Sunday, January 22, 2012

Asa O. Ives...not always popular

     For many years, I've been working to connect the dots between my Ives ancestors, working eastward from Washington state to Kansas, Nebraska, Iowa, and Ohio, toward Vermont and the well-documented New England Ives family.  I have several pieces of documentation which suggest a connection to one of the individuals named Asa Oren Ives.  I'm always gathering anything that would expand my knowledge of the family.
     One piece that stands out is this item, which was published in The Rutland Herald, of Rutland, Vermont, on 20 February 1808:
     We are left without any doubt about how David Palmer of Castleton, VT feels about this particular Asa O. Ives of Wallingford.  Love how he "hints it to the public" by taking out an ad in the local paper.  Could you do that today?   
     This quote comes to mind, whether this turns out to be "my" Asa or not:  “You can choose your friends but you sho' can't choose your family, an' they're still kin to you no matter whether you acknowledge 'em or not, and it makes you look right silly when you don't.” 
― Harper LeeTo Kill a Mockingbird 

Monday, January 9, 2012

Joseph Francis-Lucetta Luhr (Clark)

Turning Family Drama Into a Bridge Across the Atlantic

     For many years, I’ve known that my ancestor, Joseph Francis, was divorced from his wife, Lucetta Luhr (Clark) Francis, in 1869.  She filed for and was granted a divorce in Adams County, Illinois, where she’d taken the children to live with her mother.  This must have been especially difficult, being unusual for the era.  But, I felt fortunate that the divorce papers clearly stated their children’s names, birth places, and birth dates. 
     Fast forward, to a research trip in the more recent past to the Family History Library in Salt Lake City.  What I learned had never occurred to me:  while Lucetta was suing Joseph Francis for divorce, he was counter-suing her across the Mississippi River, in Lee County, Iowa, where they had lived as a couple in Fort Madison.  It would have taken me half a day to photocopy the many pages of the complete Iowa case, all of which had been microfilmed.  (After I returned home, I ordered the film at my local LDS branch library and made copies.)  While Lucetta’s case against her husband described his low habits, Joseph supplied many depositions attacking his wife’s character.  And, buried among them, was one from his German-born mother-in-law (clearly supplied unwillingly).  The mission was obviously to establish a familial history of “loose women.”  I can imagine a TV attorney screaming “Objection!” to the questions!  However, for my purposes, they proved to be a gold mine.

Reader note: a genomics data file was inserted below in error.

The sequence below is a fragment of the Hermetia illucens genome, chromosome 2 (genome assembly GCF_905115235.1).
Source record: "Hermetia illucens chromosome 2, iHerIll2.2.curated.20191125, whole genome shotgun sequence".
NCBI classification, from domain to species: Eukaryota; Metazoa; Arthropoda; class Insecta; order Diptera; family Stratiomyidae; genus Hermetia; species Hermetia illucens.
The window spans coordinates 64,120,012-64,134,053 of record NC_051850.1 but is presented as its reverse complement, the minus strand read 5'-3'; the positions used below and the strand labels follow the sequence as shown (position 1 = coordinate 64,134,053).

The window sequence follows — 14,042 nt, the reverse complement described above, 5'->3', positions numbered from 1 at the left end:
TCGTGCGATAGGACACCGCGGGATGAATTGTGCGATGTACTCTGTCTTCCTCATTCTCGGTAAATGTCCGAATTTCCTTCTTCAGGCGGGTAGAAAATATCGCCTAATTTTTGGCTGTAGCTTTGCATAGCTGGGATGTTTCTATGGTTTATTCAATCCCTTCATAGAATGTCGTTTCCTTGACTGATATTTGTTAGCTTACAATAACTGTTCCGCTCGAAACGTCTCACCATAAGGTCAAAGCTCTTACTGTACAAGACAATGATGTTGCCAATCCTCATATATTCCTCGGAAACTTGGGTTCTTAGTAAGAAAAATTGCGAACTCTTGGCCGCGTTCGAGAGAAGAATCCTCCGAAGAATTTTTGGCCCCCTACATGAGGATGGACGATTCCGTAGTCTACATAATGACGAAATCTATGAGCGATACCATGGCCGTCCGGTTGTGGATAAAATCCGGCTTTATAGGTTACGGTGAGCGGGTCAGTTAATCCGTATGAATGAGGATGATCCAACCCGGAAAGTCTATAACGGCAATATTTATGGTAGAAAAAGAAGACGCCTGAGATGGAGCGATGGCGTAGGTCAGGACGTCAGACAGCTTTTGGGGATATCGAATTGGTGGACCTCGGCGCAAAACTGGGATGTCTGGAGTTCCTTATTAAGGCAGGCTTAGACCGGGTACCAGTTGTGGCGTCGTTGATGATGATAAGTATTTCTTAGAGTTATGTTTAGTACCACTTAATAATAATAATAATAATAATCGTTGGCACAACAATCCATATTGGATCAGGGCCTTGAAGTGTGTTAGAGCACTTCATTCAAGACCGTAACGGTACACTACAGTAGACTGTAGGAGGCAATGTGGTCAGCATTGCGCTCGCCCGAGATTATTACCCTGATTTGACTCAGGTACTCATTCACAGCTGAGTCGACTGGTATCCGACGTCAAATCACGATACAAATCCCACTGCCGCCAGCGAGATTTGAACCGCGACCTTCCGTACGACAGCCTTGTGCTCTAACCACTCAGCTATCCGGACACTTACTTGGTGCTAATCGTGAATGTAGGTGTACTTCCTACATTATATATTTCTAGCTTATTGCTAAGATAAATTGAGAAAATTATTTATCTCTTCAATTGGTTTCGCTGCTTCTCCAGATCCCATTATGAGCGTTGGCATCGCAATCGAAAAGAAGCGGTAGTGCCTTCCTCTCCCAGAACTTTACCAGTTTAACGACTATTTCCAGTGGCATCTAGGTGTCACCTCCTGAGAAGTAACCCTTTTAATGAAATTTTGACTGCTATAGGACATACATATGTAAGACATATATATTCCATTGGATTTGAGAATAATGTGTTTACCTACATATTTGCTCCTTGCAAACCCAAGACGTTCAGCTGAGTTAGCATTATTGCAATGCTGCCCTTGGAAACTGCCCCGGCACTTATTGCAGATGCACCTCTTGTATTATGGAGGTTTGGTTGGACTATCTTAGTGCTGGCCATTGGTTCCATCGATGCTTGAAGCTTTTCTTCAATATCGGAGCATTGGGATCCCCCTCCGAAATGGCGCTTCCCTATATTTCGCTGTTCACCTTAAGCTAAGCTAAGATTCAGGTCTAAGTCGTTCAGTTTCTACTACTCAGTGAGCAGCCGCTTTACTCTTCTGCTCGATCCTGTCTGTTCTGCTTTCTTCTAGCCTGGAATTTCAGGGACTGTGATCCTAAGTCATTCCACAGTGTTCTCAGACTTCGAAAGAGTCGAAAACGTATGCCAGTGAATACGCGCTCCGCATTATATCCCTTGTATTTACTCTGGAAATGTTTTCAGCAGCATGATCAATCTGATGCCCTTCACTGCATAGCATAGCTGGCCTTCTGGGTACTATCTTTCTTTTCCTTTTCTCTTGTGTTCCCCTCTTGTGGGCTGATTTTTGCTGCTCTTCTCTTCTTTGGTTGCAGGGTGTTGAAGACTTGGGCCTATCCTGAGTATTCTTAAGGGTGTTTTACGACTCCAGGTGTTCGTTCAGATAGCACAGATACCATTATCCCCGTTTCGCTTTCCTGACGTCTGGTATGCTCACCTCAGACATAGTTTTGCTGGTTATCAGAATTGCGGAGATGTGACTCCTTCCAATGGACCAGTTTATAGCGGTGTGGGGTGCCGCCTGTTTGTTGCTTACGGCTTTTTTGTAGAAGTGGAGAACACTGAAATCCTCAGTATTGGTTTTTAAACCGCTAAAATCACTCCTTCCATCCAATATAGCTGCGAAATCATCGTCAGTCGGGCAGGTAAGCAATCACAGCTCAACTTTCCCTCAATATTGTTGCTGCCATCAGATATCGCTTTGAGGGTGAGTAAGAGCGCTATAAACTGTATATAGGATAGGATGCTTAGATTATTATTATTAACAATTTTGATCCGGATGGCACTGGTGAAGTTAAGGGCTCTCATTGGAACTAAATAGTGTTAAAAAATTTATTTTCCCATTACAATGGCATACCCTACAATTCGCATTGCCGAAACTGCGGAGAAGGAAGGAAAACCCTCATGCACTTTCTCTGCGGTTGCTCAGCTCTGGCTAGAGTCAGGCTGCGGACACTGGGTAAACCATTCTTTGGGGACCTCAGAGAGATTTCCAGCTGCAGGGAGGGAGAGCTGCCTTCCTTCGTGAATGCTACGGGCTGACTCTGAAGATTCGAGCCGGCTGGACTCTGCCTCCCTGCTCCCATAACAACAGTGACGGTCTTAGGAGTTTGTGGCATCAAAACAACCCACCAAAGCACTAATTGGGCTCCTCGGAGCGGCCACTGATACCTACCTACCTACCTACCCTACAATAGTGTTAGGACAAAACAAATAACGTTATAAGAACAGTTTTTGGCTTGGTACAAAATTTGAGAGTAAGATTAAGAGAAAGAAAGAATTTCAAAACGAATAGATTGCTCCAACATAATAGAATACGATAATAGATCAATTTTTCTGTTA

Until now, I’d only had a brief sketch of Lucetta’s mother, based on a short county history, obituary, and census records.  She was born Doris Frantz, perhaps in Domitz, Mecklenburg-Schwerin, and widowed about 1844 in Portsmouth, Ohio.  Joseph Francis’ divorce papers supplied so much more:  Doris’ approximate date of birth, HER mother’s name, when Doris’ parents had died, when she had been first married, when and where she’d first had children, about when she came to America, where she had first lived (Buffalo, New York, unknown to me), when and where she had married her second husband, Charley Clark (Canada:  again, news to me).  Using the marvelous resources of the library, I set to work.  I had a rare run of luck:  there was only one town in present-day Germany that looked close to what I wanted, it was in Mecklenburg-Schwerin, the records were filmed, and they had a surname index.  (Trust me, it’s only happened once!)  It still required careful study of unfamiliar writing and language, and much trotting up to the help desk, so that the gracious, multi-lingual staff could translate what I was seeing.
     I now have more details than I would have thought possible to get for my 2nd great grandmother, Dorothea Maria Augusta Franz.  So far, I have her birth date, christening date, confirmation date, marriage date, complete names of her parents, grandparents, occupations, and so on.  I have the same details for her husband, who I only knew as Frederick Luhr, but who was born Johann Joachim Friedrich Luhr.  He came from Lubtheen, a village close to that of his future wife.  I hope to find earlier generations in this family, but it will take careful reading.
     I’ll never know the whole story behind my ancestors’ divorce, but I do know I have been reminded of the same, basic lessons:  look for ALL the records in ALL the locations.  And, keep reading that old handwriting; you’ll be surprised at what’s hiding there.